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Monday, Sep 16th

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Private Clouds, OpenStack, and Amazon Co-Existence - 20 Questions with Eucalyptus CEO Marten Mickos

Marten Mickos - CEO of EucalyptusAs CEO of MySQL, industry iconoclast Marten Mickos built the second largest open source company before selling it to Sun Microsystems. His latest venture, Eucalyptus Systems, promises to bring the power of Amazon Web Services (AWS) to the private cloud. To shed light on the future of cloud computing, on the use cases for private, public and hybrid clouds, and to share his views on the evolution of OpenStack, we invited the CEO of Eucalyptus Marten Mickos for 20 Questions – an MGI Research Interview Series with leading technology industry executives, innovators, and investors.

Marten Mickos Bio

Marten Mickos is the CEO of Eucalyptus Systems. A veteran of open source, infrastructure software and global businesses, he previously was the CEO of MySQL AB where he grew the company from garage start-up to the second largest open source company in the world. After the acquisition of MySQL AB by Sun Microsystems, Marten served as the SVP of Sun Database Group. Marten Mickos holds a M.Sc. in technical physics from Helsinki University of Technology in his native Finland. He is a member of the board of directors of Nokia.

 

Key Issues
  • Who are the winners and losers of cloud computing?
  • What new business models are enabled by the cloud?
  • What are the economics of cloud computing?
  • Is cloud computing a zero-sum game for the IT industry?
  • Who are the emerging leaders of cloud infrastructure software?

 An excerpt from the research report:

Andrew Dailey: What is the genesis of Eucalyptus – how did it come into being?

Marten Mickos: Eucalyptus started as a National Science Foundation research project at UC Santa Barbara six years ago.  A team of six PhDs built a prototype, received funding, and hired a CEO. I am amazed by the vision of this founding group. Just after the launch of AWS in 2006, they saw the future and set out to build a private cloud platform that runs AWS APIs (Application Program Interface). Back then, no one was talking about public cloud, private cloud or hybrid cloud. They referred to their product as “utility computing architecture,” a phrase retained in our original name “Elastic Utility Computing Architecture Linking Your Programs to Useful Systems” – or Eucalyptus. I am proud to say many of these founding members are still involved with Eucalyptus today.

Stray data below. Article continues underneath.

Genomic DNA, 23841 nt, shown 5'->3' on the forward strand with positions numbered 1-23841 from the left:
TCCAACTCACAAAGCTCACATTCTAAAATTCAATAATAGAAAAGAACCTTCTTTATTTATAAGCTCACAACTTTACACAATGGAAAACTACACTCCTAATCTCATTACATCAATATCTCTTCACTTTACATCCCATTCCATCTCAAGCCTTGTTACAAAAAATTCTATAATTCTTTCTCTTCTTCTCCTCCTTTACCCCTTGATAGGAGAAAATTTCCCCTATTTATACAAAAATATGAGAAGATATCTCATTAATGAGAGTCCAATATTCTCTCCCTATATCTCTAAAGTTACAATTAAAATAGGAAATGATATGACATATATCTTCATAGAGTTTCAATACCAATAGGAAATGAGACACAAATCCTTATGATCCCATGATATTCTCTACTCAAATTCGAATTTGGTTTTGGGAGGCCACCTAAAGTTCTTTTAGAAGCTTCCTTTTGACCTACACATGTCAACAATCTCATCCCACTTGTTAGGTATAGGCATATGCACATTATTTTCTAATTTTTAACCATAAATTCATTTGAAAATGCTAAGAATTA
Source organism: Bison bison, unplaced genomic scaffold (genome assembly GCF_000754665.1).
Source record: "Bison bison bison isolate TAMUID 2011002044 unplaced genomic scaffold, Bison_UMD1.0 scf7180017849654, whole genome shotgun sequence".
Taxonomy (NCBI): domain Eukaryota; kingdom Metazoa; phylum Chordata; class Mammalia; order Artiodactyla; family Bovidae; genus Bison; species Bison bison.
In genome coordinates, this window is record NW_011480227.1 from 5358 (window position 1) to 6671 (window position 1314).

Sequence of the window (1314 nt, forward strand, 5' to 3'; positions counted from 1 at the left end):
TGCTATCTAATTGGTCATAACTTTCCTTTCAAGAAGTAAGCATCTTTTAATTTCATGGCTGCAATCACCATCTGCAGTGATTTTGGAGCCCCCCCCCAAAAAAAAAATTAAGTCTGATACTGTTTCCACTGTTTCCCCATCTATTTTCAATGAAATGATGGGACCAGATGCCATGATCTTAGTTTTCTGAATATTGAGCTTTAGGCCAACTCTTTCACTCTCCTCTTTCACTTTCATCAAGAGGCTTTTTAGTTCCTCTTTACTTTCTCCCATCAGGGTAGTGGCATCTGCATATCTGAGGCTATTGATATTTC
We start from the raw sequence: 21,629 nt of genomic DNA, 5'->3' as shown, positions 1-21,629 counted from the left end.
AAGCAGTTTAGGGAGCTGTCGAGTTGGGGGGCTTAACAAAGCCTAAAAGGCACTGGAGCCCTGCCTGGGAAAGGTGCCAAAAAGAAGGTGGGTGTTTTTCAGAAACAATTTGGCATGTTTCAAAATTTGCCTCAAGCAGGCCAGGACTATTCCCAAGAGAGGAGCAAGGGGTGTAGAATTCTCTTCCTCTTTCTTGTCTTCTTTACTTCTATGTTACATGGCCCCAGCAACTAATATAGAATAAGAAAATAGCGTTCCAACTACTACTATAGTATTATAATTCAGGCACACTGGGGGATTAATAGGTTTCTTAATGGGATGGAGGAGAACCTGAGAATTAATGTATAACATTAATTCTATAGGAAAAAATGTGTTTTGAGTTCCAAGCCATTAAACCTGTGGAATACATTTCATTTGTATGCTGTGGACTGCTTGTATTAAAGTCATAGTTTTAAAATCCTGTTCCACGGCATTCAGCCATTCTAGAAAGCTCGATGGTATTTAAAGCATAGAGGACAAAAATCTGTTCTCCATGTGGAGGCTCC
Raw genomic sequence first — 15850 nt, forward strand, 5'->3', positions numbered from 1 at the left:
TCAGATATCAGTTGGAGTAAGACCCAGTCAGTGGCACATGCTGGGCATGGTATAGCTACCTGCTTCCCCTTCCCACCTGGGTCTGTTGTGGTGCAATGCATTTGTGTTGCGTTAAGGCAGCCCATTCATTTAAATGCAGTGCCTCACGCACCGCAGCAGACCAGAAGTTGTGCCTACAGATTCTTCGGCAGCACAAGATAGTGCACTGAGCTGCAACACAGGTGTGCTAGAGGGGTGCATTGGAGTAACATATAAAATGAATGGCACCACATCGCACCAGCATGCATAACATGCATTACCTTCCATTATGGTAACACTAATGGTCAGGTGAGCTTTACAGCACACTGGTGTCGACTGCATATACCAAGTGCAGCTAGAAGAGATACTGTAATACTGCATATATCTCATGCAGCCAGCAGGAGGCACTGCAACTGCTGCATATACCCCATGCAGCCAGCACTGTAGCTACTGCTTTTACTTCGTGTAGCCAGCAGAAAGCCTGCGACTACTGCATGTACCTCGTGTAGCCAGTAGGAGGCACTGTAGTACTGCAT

Andrew Dailey:  How do you define the markets you are trying to address, and what are the key growth drivers in those markets?

Marten Mickos: The amount of computing is growing astronomically, especially in the public cloud. In the future we believe that more than half of all compute power will exist in public clouds. Naturally, we are part of this rapid cloud expansion, but we focus on companies and organizations that will need a private or hybrid cloud. By private cloud we mean a cloud infrastructure run on anything a company owns and operates or leases, and operates for its own use. As old data centers migrate from traditional systems to virtualization and from virtualization to cloud, we see a huge market for on-premise cloud computing. We also see growth opportunities as new web and cloud companies emerge, build their own data centers, and want their own cloud facilities. Our mission is to be the best complement to the leading public clouds, especially AWS. AWS provides planetary scale, while Eucalyptus gives customers control over their own resources, such as expenses, performance, storage, and compliance. Generally, our customers use the public cloud for convenience and the Eucalyptus private cloud for control. Taken together, this is a hybrid deployment.

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